Terrace Search and Rescue members with the beds they made at their recent 24-hour overnight survival training.

Searchers learn survival skills at overnight training

It’s about making do with items you have if you have to stay out overnight

Search and Rescue members spent 24 hours learning to survive with items they have with them.

Led by Scott McGinlay, seven members plus a man and his 11-year-old son who wanted to learn went out to Exchamsiks and built proper shelters, learned how to build a bed that’s off the ground and how to light a fire with a flint instead of using matches and a lighter.

“What we did was work as a team,” said McGinlay, adding that the 11 year old “was very good and has no problems being in the bush.”

The skills are aimed at searchers who are out looking for someone and are not able to make it back home overnight so they learn what they need to do to survive the night.

All new search and rescue members have to do the overnighter at least once, said McGinlay.

“We need to come up with a shelter, and the shelter we build is from what’s in our packsack with us. It’s not sleeping bags, it’s a quick-and-make-do kinda shelter,” he said.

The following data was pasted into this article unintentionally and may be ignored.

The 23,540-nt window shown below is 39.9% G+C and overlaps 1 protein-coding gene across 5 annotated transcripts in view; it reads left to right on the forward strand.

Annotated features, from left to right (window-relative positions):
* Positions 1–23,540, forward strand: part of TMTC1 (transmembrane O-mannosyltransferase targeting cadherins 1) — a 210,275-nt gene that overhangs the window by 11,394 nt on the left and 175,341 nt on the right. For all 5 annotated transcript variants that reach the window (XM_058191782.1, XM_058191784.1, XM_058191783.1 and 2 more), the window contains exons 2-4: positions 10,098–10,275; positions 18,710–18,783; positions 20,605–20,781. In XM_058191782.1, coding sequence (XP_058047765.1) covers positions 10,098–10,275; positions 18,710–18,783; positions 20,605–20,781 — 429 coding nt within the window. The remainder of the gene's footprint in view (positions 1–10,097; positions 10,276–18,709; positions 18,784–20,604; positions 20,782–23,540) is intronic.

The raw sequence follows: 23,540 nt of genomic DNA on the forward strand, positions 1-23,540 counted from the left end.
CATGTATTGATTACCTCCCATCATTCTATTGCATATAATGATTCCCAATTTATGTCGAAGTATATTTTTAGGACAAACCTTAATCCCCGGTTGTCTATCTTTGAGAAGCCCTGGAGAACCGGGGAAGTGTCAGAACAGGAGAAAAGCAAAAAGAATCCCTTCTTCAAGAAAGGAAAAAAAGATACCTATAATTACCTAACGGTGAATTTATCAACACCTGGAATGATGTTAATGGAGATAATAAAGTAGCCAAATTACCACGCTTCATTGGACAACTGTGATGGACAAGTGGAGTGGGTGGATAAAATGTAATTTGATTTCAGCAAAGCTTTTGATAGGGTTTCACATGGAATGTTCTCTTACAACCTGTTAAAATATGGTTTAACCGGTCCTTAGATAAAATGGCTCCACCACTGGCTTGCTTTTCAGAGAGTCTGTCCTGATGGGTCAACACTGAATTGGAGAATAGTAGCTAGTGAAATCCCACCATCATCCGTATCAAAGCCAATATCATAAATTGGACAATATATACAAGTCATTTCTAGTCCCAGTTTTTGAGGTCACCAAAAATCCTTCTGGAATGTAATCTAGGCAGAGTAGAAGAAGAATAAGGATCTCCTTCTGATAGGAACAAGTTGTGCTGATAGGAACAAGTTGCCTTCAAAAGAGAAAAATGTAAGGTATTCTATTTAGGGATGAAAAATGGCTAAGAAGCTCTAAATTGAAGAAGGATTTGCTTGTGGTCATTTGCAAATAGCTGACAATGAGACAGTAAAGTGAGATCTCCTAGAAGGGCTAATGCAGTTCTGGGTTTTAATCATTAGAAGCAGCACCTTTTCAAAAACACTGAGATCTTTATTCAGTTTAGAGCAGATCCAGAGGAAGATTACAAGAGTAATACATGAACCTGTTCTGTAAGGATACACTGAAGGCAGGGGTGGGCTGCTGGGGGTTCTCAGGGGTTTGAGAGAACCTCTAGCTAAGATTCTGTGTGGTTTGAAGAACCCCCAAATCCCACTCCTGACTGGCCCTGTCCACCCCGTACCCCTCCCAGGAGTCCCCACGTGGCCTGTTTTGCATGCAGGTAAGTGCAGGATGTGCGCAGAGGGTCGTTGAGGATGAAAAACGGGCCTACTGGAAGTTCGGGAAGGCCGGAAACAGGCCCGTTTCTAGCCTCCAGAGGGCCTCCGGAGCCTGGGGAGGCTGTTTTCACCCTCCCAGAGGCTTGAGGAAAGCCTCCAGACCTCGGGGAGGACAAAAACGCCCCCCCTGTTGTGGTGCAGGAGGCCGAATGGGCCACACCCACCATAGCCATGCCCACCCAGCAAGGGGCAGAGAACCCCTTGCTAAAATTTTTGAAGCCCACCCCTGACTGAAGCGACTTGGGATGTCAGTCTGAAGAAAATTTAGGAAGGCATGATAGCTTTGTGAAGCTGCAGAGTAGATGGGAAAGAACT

Everybody builds a bed outdoors in a different way but generally they are about eight inches off the ground, which keeps you away from the cold and dampness, he added.

“A lot of it I learned through search and rescue and I was born and raised in Terrace and have spent a lot of time fishing and hunting on my own,” said McGinlay.

You want a flint to start fires because even it if gets wet, it still works; matches and a lighter won’t work if wet.

McGinlay taught about four of these overnighters last year and this was the first one this year; it’s good to do one in every type of weather and he tries to do them where searchers might be called to find someone, he added.

He’s planning for another one in October and says it will require ATVs or Rhinos to get to the area.

This weekend, president of search and rescue Dwayne Sheppard will be leading a mapping training session at Larsen’s Ridge and spend the night on top of the mountain, said McGinlay.

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